Academia has entered uncharted waters as educators at universities and colleges around the globe have been forced to switch to remote teaching with little-to-no warning.

For professors with experience teaching online courses—or for those comfortable with the plethora of software options available—remote teaching may be a piece of cake. However, those with minimal experience teaching virtually may find the abrupt shift to remote teaching a daunting prospect.

Here, we outline the best free tools for making a seamless transition to the digital classroom, all while ensuring you and your students are fully supported throughout the process.

1) Flipgrid

Flipgrid is a social platform that allows instructors to create topic-specific forums referred to as ‘grids.’ Each grid is designed to match up with a specific course or unit, where students are invited to share their answers to questions or topics with asynchronous videos. These short clips can range from weekly reading reflections to mini-presentations and peers can learn from each other’s videos and provide feedback all on the Flipgrid platform.

2) Loom

If you’ve ever wanted to record your screen and annotate your recording audibly, rather than typing a long email, Loom is for you. With Loom, capture your screen, voice and face in one spot, recording your screen or a specific app and adding in any necessary commentary. Trim your videos and add call-to-actions to prompt your students to follow-up with additional material if needed. Your videos will be password protected or may require a school email address for privacy purposes.

3) Google Docs

The entire G Suite offers tools designed for peer-to-peer collaboration, though word processor Google Docs may be the most useful for connectivity between students and professors (or among classmates) in a remote learning environment. The cloud software application is easy to use for anyone familiar with Microsoft Word. It’s available on devices big and small (laptop to smartphone), all changes are saved automatically (previous versions can be accessed easily), and multiple users can be in the same file, collaborating or reviewing each others’ work, at the same time.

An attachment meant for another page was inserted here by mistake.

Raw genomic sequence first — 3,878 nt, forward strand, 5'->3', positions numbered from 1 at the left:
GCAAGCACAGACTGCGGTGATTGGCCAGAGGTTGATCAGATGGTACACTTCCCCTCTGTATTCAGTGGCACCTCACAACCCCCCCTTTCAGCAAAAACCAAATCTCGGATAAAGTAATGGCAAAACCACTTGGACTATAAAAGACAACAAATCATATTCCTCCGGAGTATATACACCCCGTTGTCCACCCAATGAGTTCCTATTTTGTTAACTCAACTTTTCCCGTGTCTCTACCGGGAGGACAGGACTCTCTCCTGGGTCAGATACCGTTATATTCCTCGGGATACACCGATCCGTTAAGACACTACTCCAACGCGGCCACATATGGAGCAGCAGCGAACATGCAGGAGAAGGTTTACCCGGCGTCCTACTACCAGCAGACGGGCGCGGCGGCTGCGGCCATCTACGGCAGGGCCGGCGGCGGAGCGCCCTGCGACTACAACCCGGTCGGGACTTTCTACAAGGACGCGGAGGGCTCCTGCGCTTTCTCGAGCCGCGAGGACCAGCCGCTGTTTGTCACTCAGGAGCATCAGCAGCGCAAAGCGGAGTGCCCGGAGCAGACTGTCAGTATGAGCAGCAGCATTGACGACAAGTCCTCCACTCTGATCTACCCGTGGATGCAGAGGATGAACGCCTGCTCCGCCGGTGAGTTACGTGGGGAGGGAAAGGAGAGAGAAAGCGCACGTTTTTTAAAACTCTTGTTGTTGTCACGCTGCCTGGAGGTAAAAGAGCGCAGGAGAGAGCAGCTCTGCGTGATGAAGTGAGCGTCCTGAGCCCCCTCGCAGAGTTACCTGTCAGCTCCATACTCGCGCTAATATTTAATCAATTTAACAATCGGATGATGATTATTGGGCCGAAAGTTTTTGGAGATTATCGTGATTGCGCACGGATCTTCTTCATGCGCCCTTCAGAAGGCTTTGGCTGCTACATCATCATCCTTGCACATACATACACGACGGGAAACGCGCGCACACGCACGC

4) Zoom

A robust video conferencing app, Zoom integrates meetings, video webinars, phone calls, conference rooms and instant-messaging tools. With Zoom, professors and students can connect by utilizing audio and video tools—for synchronous remote lectures, asynchronous video assignments or even virtual office hours. Students can chat with one another in real-time, in secure password-protected virtual rooms. Breakout rooms can also be leveraged for different tutorial sections or for group-based learning.

5) Top Hat

Top Hat’s all-in-one teaching platform equips professors to deliver an effective remote teaching experience that maintains connections with students and preserves the key benefits of an in-class learning experience. For synchronous or asynchronous teaching solutions, Top Hat boasts integrations with both Zoom and Loom, allowing you to run a video lecture or embed lecture recordings into students’ courseware. Attendance and discussion features ensure students are present and engaged. All materials—discussion questions, ebooks, and assessments—are in one spot for students to access during a synchronous remote class or afterwards. Top Hat has also announced it is now offering free, secure proctored tests and exams students can take on their own computers at a pre-set time and from any location.

Eric Davis, professor at Bellevue College, highlights how he uses Top Hat to teach remotely

 

Click here to learn more about Top Hat’s virtual classroom capabilities—and reimagine just how much better online and blended courses can be.